Skip to main content
Open this photo in gallery:

Maple House at Canary Landing, an apartment complex by the architects COBE and architectsAlliance, who will be designing the next building at the Regent Park redevelopment.Fred Lum/The Globe and Mail

To create an excellent building, there is one essential ingredient: a great designer. Yet governments across Canada have neglected this truth. They largely hire architects and other consultants based on who offers the lowest price. The results have been a generation of public buildings that range from bland to grim.

That might, at last, be changing. This month the Toronto Community Housing Corporation named the architects for two buildings in the Regent Park neighbourhood, and they are genuinely world-class: local practice architectsAlliance and the Danish firm Cobe.

It’s hard to overstate the significance of this move. Design procurement sounds deathly boring, and yet it shapes everything. The broader public sector should be paying attention.

Small buildings won’t solve the housing crisis. Canada’s cities need to go big

Cobe and aA’s project will be a 26-storey, 276-unit apartment building that marks the next phase of the revitalization of Regent Park, which was originally built in the 1940s – cheaply and poorly designed – as a public housing complex. This stage will include more than 3,200 homes, mixing condos and social housing, as well as a new library and significant public amenities. The plan was approved by Toronto City Council this month.

The hiring of Cobe and aA is part of an initiative at the housing agency called “quality-based selection.” The urban design for the new phase was led by the first-rank London firm KCA, and that work is both innovative and beautiful.

Essentially, the agency is now interviewing consultants based on their history and approach. Once they’ve chosen a team, “we negotiate a specific scope of work and a fee structure that is within the industry standard,” says Peter Zimmerman, senior director of development at TCHC.

In this case, they’ve chosen well. These same two firms recently finished a private-sector apartment complex which, as I wrote in May, includes Toronto’s best housing in a generation.

Cobe “brings a Nordic sensibility … from a country and culture that views housing as a fundamental design and social imperative,” founder Dan Stubbergard said in an e-mail. Peter Clewes, the respected Toronto architect who runs aA, says the two will imagine the building “as a neighbourhood that can foster collegiality through the careful design of interior and social spaces.”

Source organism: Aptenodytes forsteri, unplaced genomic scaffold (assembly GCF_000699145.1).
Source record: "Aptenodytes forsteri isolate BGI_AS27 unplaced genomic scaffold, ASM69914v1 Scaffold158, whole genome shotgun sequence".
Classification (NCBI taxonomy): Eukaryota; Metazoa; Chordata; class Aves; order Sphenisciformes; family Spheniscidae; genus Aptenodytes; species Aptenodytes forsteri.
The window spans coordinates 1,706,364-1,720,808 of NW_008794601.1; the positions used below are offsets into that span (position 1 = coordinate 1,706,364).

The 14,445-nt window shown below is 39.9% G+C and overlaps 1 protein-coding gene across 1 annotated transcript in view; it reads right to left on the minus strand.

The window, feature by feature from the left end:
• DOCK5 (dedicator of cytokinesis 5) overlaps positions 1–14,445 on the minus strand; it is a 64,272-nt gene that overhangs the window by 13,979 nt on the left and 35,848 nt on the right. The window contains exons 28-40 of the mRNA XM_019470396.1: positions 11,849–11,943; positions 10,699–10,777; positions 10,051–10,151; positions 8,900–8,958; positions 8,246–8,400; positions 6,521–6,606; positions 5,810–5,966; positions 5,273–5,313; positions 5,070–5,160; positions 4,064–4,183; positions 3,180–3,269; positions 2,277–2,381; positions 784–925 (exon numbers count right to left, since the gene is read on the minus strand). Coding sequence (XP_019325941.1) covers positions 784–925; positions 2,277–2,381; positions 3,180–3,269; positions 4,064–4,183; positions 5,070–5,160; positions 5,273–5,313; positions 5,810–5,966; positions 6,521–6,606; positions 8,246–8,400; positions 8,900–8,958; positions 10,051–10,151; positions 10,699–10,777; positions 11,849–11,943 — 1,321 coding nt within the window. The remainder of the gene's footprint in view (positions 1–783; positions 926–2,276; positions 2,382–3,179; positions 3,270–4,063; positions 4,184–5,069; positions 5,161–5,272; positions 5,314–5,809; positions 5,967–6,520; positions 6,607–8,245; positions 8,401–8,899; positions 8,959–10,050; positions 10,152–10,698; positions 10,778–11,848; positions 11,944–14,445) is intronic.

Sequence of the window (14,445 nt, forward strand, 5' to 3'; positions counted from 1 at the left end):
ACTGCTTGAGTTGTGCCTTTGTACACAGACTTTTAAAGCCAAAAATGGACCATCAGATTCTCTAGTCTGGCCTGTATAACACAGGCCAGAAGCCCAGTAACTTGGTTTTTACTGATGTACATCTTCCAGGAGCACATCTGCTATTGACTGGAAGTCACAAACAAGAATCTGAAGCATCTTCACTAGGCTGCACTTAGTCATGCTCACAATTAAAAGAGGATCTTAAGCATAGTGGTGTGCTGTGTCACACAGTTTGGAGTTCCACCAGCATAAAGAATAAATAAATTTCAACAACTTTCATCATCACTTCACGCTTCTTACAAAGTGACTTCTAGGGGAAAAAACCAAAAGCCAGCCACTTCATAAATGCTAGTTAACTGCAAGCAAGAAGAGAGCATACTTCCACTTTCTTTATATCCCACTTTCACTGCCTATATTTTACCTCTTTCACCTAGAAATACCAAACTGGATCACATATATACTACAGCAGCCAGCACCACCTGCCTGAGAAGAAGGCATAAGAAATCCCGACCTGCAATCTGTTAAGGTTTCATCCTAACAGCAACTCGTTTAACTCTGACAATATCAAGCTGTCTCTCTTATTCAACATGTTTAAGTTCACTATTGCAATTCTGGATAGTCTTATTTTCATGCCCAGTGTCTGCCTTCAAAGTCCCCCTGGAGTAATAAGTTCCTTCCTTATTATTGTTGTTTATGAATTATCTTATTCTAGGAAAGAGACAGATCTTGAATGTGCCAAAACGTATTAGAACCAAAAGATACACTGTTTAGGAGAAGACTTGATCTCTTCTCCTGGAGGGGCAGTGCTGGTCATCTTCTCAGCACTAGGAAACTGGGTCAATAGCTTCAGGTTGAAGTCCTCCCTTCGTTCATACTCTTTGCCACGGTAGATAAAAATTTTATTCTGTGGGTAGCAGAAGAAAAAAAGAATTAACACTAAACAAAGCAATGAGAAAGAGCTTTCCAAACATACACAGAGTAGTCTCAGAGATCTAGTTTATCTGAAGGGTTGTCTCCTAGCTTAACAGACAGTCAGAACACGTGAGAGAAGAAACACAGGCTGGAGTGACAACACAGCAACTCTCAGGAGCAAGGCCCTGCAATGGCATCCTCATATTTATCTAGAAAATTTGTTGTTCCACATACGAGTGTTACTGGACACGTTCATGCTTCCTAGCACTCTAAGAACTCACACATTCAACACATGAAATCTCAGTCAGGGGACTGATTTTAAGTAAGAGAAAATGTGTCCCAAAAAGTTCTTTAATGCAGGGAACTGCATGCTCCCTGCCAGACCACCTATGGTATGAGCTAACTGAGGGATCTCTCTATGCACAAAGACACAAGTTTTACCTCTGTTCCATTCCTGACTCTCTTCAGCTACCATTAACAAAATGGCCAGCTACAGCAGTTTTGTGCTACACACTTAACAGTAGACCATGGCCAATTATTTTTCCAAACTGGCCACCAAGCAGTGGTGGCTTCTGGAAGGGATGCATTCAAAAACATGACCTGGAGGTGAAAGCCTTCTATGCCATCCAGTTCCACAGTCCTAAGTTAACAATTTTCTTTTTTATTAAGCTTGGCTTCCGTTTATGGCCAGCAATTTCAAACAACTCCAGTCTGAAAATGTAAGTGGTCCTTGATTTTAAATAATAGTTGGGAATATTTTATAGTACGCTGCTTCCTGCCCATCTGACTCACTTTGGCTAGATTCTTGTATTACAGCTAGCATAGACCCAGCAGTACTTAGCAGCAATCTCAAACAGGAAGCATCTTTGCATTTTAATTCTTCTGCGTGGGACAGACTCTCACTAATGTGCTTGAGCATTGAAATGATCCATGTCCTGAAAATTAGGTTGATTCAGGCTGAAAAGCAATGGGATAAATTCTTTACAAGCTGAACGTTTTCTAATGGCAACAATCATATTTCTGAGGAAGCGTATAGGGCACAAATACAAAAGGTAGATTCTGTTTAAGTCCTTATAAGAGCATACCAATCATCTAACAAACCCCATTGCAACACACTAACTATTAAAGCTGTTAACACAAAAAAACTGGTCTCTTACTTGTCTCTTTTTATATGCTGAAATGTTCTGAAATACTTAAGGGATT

Together, the firms are highly competent, familiar with Toronto, and skilled at delivering beautiful buildings that create a good public realm. Local sustainability consultants Purpose Building will help the tower achieve the city’s aggressive new environment standard.

All this stands in stark contrast to the way things are usually done in Toronto and by most governments outside of Quebec. The status quo is wildly dysfunctional. Many of the best designers in the country don’t even try to win public jobs.

Why? Architects, and also landscape architects, compete for a job in a points-based scoring system; while lip service is paid to quality, the result “is often substantially based on price,” as Mr. Zimmerman puts it. A design firm comes in with a low fee, in some cases ready to lose money, in order to treat a library or rec centre as a marketing tool.

If they do aim to make a profit, they do it through hustle, going as fast as possible and employing junior staff members who often work unpaid overtime. They hire subconsultants, such as engineers, using the same fast-and-cheap approach.

Toronto’s University College gets a bold new chapter

The results – surprise! – are often bad. In many recent public buildings, the spatial ideas driving the design are vague, poorly considered and repetitive, the details inelegant, and the actual construction a mess. When a technical detail hasn’t been correctly thought through, mistakes happen; electrical lines and water pipes might overlap, for example. Such errors require areas to be redesigned through change orders, which are “endemic in the industry,” Mr. Zimmerman says. “The design fee might be 4 or 5 per cent of the total cost. One mistake can easily add 1 or 2 per cent.

“The money we’ve spent on architecture will pay off on savings in the delivery of the building. It is an investment.”

The agency won’t disclose how much it’s paying, but TCHC is following the Royal Architectural Institute of Canada’s fee guidelines, Mr. Zimmerman said. The Regent Park building, based on industry standards, will cost about $200-million to construct; the architects’ fees are likely around $8-million. The extra cost to hire Cobe and aA, versus a local team with less technical and creative capacity, is almost certainly under $1-million.

And if the building stands for a century or more, then even tiny yearly savings on operations costs will dwarf the architects’ and engineers’ fees in the long term.

In short, the way we build now is penny-wise and pound-foolish in the extreme. That’s why some advocates, such as Edmonton city architect Carol Belanger and Ottawa architect Toon Dreessen, have been pushing for systemic change. The alternatives include a design competition process or, as at TCHC, tweaking the procurement rules. Such tiny bureaucratic changes can deliver cost savings and something that has been too often lacking in this country: ambitious, coherent, humane public design.

Your Globe

Build your personal news feed

Follow the author of this article:

Follow topics related to this article:

Check Following for new articles

Interact with The Globe